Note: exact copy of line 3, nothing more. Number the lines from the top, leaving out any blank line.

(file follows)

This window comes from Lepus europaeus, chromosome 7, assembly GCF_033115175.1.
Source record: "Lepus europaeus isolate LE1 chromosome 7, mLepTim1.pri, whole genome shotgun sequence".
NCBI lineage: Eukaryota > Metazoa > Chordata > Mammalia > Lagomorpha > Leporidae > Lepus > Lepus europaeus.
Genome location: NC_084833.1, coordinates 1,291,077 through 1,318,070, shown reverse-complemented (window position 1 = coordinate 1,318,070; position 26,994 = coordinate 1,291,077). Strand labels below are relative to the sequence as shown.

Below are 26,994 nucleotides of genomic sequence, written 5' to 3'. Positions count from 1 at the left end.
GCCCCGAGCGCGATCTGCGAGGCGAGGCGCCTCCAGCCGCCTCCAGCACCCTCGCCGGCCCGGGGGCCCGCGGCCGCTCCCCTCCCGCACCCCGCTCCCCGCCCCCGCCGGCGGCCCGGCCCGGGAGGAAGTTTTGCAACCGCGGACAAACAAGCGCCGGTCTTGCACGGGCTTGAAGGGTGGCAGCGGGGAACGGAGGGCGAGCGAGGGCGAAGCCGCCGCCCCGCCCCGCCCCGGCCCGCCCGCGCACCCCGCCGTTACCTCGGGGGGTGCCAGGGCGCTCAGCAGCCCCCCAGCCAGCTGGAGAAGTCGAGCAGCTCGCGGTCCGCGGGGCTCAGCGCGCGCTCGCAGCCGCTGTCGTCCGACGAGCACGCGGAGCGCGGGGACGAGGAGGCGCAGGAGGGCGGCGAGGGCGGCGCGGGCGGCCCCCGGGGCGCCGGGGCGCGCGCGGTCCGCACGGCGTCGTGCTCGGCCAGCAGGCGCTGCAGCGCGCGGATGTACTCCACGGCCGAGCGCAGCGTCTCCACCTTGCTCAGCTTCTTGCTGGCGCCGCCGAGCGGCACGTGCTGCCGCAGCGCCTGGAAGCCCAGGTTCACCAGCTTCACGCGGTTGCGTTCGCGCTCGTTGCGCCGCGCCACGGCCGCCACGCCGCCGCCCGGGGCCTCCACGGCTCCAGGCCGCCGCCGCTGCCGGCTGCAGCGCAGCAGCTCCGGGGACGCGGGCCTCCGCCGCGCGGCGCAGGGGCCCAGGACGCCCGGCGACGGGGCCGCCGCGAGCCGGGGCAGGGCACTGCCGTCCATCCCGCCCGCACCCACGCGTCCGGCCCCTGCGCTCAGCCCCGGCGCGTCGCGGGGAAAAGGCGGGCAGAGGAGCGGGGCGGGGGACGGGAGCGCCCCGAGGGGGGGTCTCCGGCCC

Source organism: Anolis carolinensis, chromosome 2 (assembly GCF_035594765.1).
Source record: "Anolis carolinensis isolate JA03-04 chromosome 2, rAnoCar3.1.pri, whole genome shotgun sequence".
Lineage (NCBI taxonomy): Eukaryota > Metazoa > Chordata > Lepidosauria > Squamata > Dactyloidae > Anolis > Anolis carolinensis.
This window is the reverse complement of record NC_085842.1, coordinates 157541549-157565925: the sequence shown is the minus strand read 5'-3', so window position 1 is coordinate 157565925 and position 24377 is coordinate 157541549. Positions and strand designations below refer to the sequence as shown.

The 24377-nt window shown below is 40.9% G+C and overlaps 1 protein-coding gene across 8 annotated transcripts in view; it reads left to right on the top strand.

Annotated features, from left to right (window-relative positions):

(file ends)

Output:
NCBI lineage: Eukaryota > Metazoa > Chordata > Mammalia > Lagomorpha > Leporidae > Lepus > Lepus europaeus.